Children in the Morning: A Mystery - ECW Press

Children in the Morning: A Mystery

Emery, Anne

  • Winner of the Dartmouth Book Award for Fiction.

    “Emery’s first novel won the Arthur Ellis Award for Best First Novel in 2007 and it is clear why. Her writing is fast-paced and exciting, and the book is difficult to put down.” — Scene Magazine

    Hotshot lawyer Beau Delaney is charged with the murder of his wife Peggy. The Delaney family dynamics and the appearance of a mysterious child complicate Monty Collins’s defence of Delaney, and convince him that his client is harbouring secrets.

    Beau Delaney is a bit of a showboat, a prominent lawyer whose exploits have become the subject of a Hollywood film. He’s also the father of ten children (many adopted). Now he’s charged with the murder of his wife, Peggy. It’s another hard case for lawyer and bluesman Monty Collins. His client is keeping secrets; a mysterious eleventh child turns up and demands to take part in the trial; and the last words anyone heard from Peggy were “the Hells Angels!”

    Monty isn’t alone in trying to save Delaney from life in prison and save his sprawling family from breaking up. Monty’s pal, Father Brennan Burke, has a hand in the investigation, too. But Burke is also lending a hand to Monty’s estranged wife, Maura. And the priest finds himself burdened with unwelcome secrets of his own when Maura’s old flame arrives on the scene and threatens to turn her world upside down.

    Watching all this through the eyes of a child is Monty and Maura’s little girl, Normie. Like her spooky grandmother in Cape Breton, Normie has the gift of second sight. When she starts having visions that seem to involve Beau Delaney, she can’t tell whether they reflect something he’s done in the past, or something he might do in the future. We hear the story from two points of view, experience and innocence, Monty and Normie, and ask ourselves which of them will be first to uncover the truth about Beau Delaney.

    About the Collins-Burke Mysteries

    This multi-award-winning series is centred around two main characters who have been described as endearingly flawed: Monty Collins, a criminal defence lawyer who has seen and heard it all, and Father Brennan Burke, a worldly, hard-drinking Irish-born priest. The priest and the lawyer solve mysteries together, but sometimes find themselves at cross-purposes, with secrets they cannot share: secrets of the confessional, and matters covered by solicitor-client confidentiality. The books are notable for their wit and humour, and their depiction of the darker side of human nature ― characteristics that are sometimes combined in the same person, be it a lawyer, a witness on the stand, or an Irish ballad singer who doubles as a guerrilla fighter in the Troubles in war-torn Belfast. In addition to their memorable characters, the books have been credited with a strong sense of place and culture, meticulous research, crisp and authentic dialogue, and intriguing plots. The novels are set in Nova Scotia, Ireland, England, Italy, New York, and Germany. The series begins with Sign of the Cross (2006) and continues to the most recent installment, Postmark Berlin (2020).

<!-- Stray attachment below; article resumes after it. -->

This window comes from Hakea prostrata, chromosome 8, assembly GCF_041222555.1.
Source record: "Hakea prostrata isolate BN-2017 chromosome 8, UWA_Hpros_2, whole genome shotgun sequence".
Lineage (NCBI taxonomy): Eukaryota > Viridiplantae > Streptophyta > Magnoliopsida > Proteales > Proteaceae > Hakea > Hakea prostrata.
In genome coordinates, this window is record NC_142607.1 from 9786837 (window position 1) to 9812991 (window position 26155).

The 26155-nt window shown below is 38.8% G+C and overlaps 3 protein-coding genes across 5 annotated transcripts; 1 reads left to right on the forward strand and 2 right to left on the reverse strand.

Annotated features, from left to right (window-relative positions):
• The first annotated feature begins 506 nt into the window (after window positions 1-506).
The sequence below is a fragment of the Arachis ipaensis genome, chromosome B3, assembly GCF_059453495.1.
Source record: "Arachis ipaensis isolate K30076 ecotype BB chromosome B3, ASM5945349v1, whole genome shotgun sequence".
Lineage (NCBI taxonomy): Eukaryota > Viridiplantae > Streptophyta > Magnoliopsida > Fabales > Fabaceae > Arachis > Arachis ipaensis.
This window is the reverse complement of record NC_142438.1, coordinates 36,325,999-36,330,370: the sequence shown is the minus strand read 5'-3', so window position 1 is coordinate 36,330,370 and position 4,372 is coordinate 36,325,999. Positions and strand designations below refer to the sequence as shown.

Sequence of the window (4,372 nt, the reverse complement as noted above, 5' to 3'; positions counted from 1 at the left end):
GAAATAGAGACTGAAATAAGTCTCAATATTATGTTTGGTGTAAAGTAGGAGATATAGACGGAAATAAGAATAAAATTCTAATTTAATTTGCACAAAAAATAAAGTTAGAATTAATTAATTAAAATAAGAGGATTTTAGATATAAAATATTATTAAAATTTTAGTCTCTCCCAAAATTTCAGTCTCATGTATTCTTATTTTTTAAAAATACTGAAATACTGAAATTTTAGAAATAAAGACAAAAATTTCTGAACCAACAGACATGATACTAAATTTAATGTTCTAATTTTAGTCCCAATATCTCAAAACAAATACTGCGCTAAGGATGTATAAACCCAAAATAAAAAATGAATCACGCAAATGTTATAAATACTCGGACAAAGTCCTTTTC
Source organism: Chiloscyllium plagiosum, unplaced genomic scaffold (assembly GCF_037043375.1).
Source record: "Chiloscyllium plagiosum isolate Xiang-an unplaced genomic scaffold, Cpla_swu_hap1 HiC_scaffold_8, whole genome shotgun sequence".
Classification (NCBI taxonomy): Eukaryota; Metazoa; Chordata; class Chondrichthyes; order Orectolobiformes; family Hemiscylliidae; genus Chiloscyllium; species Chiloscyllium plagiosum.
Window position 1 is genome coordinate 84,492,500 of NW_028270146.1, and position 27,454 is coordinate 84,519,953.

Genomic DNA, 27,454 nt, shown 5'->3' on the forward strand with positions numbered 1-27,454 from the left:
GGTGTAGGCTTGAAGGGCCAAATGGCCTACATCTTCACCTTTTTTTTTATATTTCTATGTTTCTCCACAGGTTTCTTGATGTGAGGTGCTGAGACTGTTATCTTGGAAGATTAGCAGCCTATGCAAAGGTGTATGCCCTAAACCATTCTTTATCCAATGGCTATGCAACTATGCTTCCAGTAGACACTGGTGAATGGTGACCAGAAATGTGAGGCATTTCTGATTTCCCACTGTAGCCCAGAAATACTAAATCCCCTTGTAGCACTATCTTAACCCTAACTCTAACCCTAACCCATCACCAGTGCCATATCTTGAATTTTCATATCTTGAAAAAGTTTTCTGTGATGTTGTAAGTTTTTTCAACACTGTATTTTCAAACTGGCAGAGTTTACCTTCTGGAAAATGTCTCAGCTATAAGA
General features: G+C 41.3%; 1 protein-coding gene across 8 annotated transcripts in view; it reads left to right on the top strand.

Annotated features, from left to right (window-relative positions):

• Anne Emery is a graduate of Dalhousie Law School. She has worked as a lawyer, legal affairs reporter, and researcher. She lives in Halifax, Nova Scotia, with her husband and daughter. She is the author of Sign of the Cross, winner of the 2007 Arthur Ellis Award for Best First Novel, Obit (2007), Barrington Street Blues (2008), and Cecilian Vespers (2009).

  • Published: May 2010

    ISBN: 9781550229271

    Dimensions: 6 x 9 in.

    Pages: 312

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“Emery paints a poignant portrait of a girl burdened by information she was never supposed to have, and of a tormented man who, at the most critical juncture, realizes that mounting a proper defence requires fumbling around in some very dark corners.” — Quill & Quire

“This sixth Monty Collins book by Halifax lawyer Emery is the best of the series. It has a solid plot, good characters and a very strange child who has visions.” — Globe and Mail

“Emery’s first novel won the Arthur Ellis Award for Best First Novel in 2007 and it is clear why. Her writing is fast-paced and exciting, and the book is difficult to put down.” — Scene Magazine

“The words flow seamlessly from [Emery] and you are instantly in the damp streets of Halifax . . . [Children in the Morning is] a delight, as we are guided through the wonderfully rich culture and lifestyle of Nova Scotia, and then evolves into a masterfully captained ship of a mystery.” — The Hurley Edition

“By having Normie tell the story, Arthur Ellis Award–winning Emery allows readers to walk beside the girl as she deals with her second sight, the abuse of other children, and the anguish she feels when the peace of her home life is threatened. Not since Robert K. Tannenbaum's Lucy Karp, a young woman who talks with saints, have we seen a more poignant rendering of a female child with unusual powers.” — Library Journal